Video Download, or Just a Dump?

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The suddenly competitive realm of set-top video-on-demand
took a turn toward the skies this month. Microsoft's WebTV allied with EchoStar, and
start-up TiVo formalized a nationwide pact with DirecTV.

Both deals center on new set-top boxes that will put
gigabytes of storage directly in the path of

satellite transmission. The arrangement gives viewers new
options for downloading and retaining hours of video programs, while raising new
challenges to cable.

WebTV's deal with EchoStar's Dish Network goes
far beyond the alliance that WebTV struck with Scientific-Atlanta Inc. in December to put
Internet-surfing capability into digital-cable converters. The satellite pact includes Web
access via satellite, but, more important, it puts 3 GB of storage -- enough to hold at
least one or two movies -- into EchoStar's new set-top box.

It's the first step along the path that WebTV revealed
last year to include several-dozen hours of storage in set-top boxes.

Meanwhile, another new set-top-storage vendor -- Replay
Networks -- has unveiled its $699 set-top unit, which is also able to store up to 20 hours
of video. Replay doesn't have a digital satellite supplier (yet), but, like WebTV and
TiVo, it is also courting cable programmers for alliances to draw attention -- and, in
some cases, ad revenues -- to the new category.

Although some cable VOD advocates pooh-pooh the set-top
approach as merely "a next-generation VCR," the new high-capacity digital
devices may prove to be formidable competitors -- especially when married to high-capacity
delivery systems, either airborne or wired.

For WebTV, the deal starts with satellite delivery of
Internet access, with the return path supplied by telephone lines. But the real value of
the EchoStar deal is that it lets WebTV (and parent Microsoft) download vast digital
packages for set-top storage.

Eventually, that digital cornucopia could include
customized material sent overnight or via dedicated and compressed channels, ready for
playback with full VCR functionality whenever a customer wants to watch.

Indeed, Replay -- the newcomer without a satellite deal --
candidly proposes that its system could become the savior of cable pay-per-view, enabling
PPV customers to capture programs when they are transmitted, then to play shows back with
full pause and replay functionality -- in effect, customized VOD.

The satellite deals are handy launching pads, but TiVo and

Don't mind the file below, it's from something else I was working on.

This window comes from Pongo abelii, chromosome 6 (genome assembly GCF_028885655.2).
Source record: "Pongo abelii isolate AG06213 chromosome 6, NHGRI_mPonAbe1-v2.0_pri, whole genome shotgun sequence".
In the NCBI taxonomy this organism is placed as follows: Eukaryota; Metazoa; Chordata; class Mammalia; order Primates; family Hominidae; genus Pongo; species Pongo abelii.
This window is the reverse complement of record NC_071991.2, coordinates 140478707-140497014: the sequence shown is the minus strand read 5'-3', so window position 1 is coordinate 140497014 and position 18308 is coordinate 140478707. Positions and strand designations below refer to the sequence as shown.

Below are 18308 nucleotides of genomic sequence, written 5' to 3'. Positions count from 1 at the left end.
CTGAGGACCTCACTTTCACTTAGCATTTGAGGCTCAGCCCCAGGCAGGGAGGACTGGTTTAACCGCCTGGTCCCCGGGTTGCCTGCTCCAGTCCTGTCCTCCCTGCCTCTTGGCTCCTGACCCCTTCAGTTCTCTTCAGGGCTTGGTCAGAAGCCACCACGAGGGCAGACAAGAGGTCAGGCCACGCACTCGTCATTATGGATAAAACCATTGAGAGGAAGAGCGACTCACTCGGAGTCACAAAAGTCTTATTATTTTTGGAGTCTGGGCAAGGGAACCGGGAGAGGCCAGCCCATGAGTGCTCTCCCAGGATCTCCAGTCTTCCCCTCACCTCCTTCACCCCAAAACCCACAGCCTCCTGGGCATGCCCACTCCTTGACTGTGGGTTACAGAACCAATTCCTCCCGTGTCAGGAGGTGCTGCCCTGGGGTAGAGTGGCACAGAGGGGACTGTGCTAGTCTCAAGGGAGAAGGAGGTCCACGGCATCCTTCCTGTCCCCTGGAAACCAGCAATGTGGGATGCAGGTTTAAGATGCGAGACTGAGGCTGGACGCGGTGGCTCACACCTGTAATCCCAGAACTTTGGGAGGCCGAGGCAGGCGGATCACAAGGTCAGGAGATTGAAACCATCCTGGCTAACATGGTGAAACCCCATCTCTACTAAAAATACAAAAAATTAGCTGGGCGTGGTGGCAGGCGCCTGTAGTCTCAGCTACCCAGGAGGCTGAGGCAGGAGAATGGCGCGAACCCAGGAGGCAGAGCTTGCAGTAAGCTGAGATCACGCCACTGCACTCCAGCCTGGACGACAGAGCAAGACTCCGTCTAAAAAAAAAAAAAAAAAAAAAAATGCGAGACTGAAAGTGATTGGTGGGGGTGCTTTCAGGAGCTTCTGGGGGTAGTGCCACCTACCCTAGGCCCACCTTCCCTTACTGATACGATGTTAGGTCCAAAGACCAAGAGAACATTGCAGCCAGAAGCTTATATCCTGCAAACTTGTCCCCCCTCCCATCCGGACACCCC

the others are courting cable companies, too. And let's not overlook the investments
that Paul Allen's Vulcan Ventures has made in both TiVo and Replay. Although the
amounts have not been revealed, this is not merely a case of cautious Allen covering the
bases.

With Allen's recent purchase of Charter and Century
cable systems (and more to come?), there's an obvious and inbred migration path
available through the cable environment for one or both set-top VOD suppliers.

Cabal-sniffing conspiracy seekers believe that Allen still
consorts with his Microsoft cofounder, Bill Gates, suggesting that WebTV's agenda is
ultimately also tied into Vulcan's plans.

Of course, it's not all good news for TiVo, Replay and
WebTV. If the set-top-storage concept works, brand-name electronics makers such as Thomson
and Panasonic could swiftly plunge into the business.

That's why TiVo and Replay are hustling to line up
equipment-maker deals, assuring that their systems will find shelf space and branding --
and, in the process, perhaps set themselves up for acquisition.

TiVo and DirecTV have already lined up Philips as a set-top
equipment maker; Philips, Sony, Mitsubishi and others already make WebTV boxes. Replay
says it is close to a couple of consumer-electronics deals. They'd better hurry,
because none of the companies appears to have strong enough patent protection. If their
technology succeeds in the marketplace, other suppliers -- with bigger names -- could
swoop into the space.

Meanwhile, in the best arms-merchant tradition,
hard-disk-drive manufacturer Quantum Corp. supplies equipment to both TiVo and Replay; it
has also put money into both companies. (Another drive-maker, Seagate, is allied with
WebTV.)

Quantum proudly acknowledges that it has introduced TiVo
and Replay to its computer and consumer-electronics clients, with an eye toward creating
new markets for its own products if the deals fall into place.

Quantum has given a brand name, "QuickView," to
its drives aimed at the consumer-electronics manufacturers, touting features such as
"instantaneous time-shifting," "broadcast pause" and "jump to
content" that are impossible in linear media such as videotape.

The three systems -- TiVo, Replay and WebTV -- have a few
distinctly different characteristics so far. For example, only TiVo has a real-time
slow-motion feature, and WebTV cannot yet pause live-TV transmissions. But those
differentiators will soon disappear, leaving the market to find other reasons to favor one
or another of these systems.

Most important, this HDD-based VOD paves the way for
nonvideo downloads, such as video games or other interactive video content, which may
benefit from the speed of set-top presence. Without the latency of a server-based
architecture, an entirely new range of content can bubble up.

TiVo, Replay and WebTV -- with others sure to come -- will
find that downloading digital content is more than just another data dump.

I-Way Patrol columnist Gary Arlen enjoys a daily download.

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